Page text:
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Special Olympian celebrates 50-year milestone

(l to r) Jack, Ricky, and Polly Pyne (Photo/Jane Keller Gordon)

By Jane Keller Gordon, Assistant Editor

Scituate – Thousands of miles from the 2018 Winter Olympics in Pyeongchang, South Korea, Scituate-native Ricky Pyne (59) is getting ready for his next gold medal quest. Ricky, who has Down syndrome, has competed in the Special Olympics for the past 50 years.

Taffy Nothnagle has been Ricky’s coach since 1993.

“Soon after Eunice Kennedy Shriver founded the Special Olympics, Ricky, who was 9 then, was introduced to the competition by his wonderful special education teacher Fran Jacobs, who recently passed away,” she said. “He is one of the first Special Olympic athletes.”

Ricky has earned medals in track and field, swimming, candlepin bowling, basketball, and other sports. His next event is a bowling tournament on Sunday, March 4 in Kingston, Mass.

He is blessed with a loving family and close-knit community, in part from his participation in the Special Olympics.

The Pyne family moved from Belmont to Scituate when Ricky was two.

Ricky, the youngest of five children, grew up living at home with his father Wally and mother Eleanor, who was his devoted caretaker.

Jack (76), Ricky’s oldest brother, has been his guardian for the past 26 years. Jack and his wife Polly, who have four children and 16 grandchildren, are devoted to Ricky.

“We are more than grateful to take care of Ricky. It’s our moral obligation,” said Polly.

Ricky lived alone with Eleanor after his father’s death in 1990.

“Nine years later, when Eleanor died at the age of 86, Ricky was 41. I don’t who was keeping whom alive at that point. Eleanor lived for Ricky,” Polly said. “She said that she was going to die the day after him. She called him her king.”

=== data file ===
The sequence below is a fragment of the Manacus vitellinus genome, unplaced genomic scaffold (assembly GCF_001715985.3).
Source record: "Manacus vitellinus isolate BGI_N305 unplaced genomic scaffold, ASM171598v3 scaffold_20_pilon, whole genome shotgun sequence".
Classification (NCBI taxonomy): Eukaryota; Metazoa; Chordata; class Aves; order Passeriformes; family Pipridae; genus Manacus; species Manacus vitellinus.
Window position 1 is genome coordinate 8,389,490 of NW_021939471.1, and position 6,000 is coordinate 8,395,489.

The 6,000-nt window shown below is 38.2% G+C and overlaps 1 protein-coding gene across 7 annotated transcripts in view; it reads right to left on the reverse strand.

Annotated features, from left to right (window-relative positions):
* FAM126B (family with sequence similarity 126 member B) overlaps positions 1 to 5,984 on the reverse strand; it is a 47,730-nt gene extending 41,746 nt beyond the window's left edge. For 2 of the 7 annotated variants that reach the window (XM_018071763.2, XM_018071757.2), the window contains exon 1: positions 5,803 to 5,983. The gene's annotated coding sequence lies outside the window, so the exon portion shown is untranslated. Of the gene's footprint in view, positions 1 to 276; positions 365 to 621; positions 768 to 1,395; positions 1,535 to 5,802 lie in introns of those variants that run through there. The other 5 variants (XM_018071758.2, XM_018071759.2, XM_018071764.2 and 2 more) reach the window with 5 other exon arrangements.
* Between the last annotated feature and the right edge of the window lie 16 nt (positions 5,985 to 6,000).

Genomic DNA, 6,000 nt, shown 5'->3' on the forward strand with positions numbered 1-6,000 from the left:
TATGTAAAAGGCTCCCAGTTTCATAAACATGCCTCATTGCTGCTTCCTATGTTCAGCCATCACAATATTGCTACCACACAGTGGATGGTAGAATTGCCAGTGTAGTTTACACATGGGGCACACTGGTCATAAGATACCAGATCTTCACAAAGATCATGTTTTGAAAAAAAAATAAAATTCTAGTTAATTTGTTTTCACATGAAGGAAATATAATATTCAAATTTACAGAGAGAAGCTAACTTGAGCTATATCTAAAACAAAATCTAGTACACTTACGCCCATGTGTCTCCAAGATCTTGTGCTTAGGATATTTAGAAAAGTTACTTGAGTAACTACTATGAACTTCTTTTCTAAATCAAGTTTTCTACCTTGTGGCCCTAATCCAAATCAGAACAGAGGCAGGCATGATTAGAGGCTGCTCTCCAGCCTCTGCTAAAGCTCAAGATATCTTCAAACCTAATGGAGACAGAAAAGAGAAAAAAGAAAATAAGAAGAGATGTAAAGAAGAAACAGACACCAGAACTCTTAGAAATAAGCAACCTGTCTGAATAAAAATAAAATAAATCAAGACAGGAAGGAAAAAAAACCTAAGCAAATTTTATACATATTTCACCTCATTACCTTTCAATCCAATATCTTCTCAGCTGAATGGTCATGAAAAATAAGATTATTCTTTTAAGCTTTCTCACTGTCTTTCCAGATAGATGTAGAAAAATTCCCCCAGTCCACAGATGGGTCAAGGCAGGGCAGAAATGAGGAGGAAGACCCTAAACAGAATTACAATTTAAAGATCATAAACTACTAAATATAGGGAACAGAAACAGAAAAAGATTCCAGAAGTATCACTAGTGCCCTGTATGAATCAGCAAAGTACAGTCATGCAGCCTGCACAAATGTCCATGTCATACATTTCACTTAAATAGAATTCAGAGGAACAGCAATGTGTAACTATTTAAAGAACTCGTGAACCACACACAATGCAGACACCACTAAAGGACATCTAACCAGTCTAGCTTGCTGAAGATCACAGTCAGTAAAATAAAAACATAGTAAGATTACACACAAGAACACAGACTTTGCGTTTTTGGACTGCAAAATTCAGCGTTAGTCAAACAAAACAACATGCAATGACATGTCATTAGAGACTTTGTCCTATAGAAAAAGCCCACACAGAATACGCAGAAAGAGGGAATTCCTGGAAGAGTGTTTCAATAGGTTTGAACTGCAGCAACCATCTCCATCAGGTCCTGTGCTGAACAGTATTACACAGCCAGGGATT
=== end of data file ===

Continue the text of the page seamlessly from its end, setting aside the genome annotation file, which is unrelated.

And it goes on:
One downside of being Eleanor’s king was Ricky’s diet. She fed him constantly, and he was extremely overweight. Together, Polly and Jack changed Ricky’s diet and increased his level of exercise. He lost 125 pounds over the course of a few years.

When Eleanor died, it was a challenge to find a group home for Ricky. Eighteen months later, Ricky moved into one in Scituate through a nonprofit called Road to Responsibility.

His placement resulted from his participation in a 1999 class action suit, Boulet, et al v. Cellucci, filed on behalf of him and four other disabled adults.

“As a result that landmark decision, Massachusetts provided guaranteed residential placements for 2,500 disabled adults,” said Nothnagle.

These days, Ricky keeps busy working part time in a used bookstore operated by Road to Responsibility.

“I love it and I get paid,” he said.

He stays in shape bowling, playing softball in the summer, riding a stationary bicycle, and lifting weights now and then. And, he continues to be an active participant in the Special Olympics.

Unfortunately, Ricky is in the early stages of Alzheimer’s disease, which occurs at a high incidence in the Down syndrome population.

“He’s starting to forget things. We know that he’s well cared for in his group home. That’s where he’ll stay. He is very happy there,” Polly said.

In addition to exercise and work, for the past 17 years, Ricky has been seen at McLean Hospital by Dr. Florence Lai, who has treated Down syndrome patients for over 30 years.

About a year ago, Jack and Polly agreed to enroll Ricky in a worldwide observational study of biomarkers of Alzheimer’s disease in adults with Down syndrome. The study is led by Dr. Lai, and Dr. H. Diana Rosas at Massachusetts General Hospital. Polly and Jack would like to get the results of PET scans and blood test, but understand that is not the way it works.

“Ricky is older and still verbal, so we know that he can contribute to research. In our own way, we’re doing our bit to help the Down syndrome community. And, we’re so proud that Ricky has reached his 50-year milestone with Special Olympics,” said Polly.

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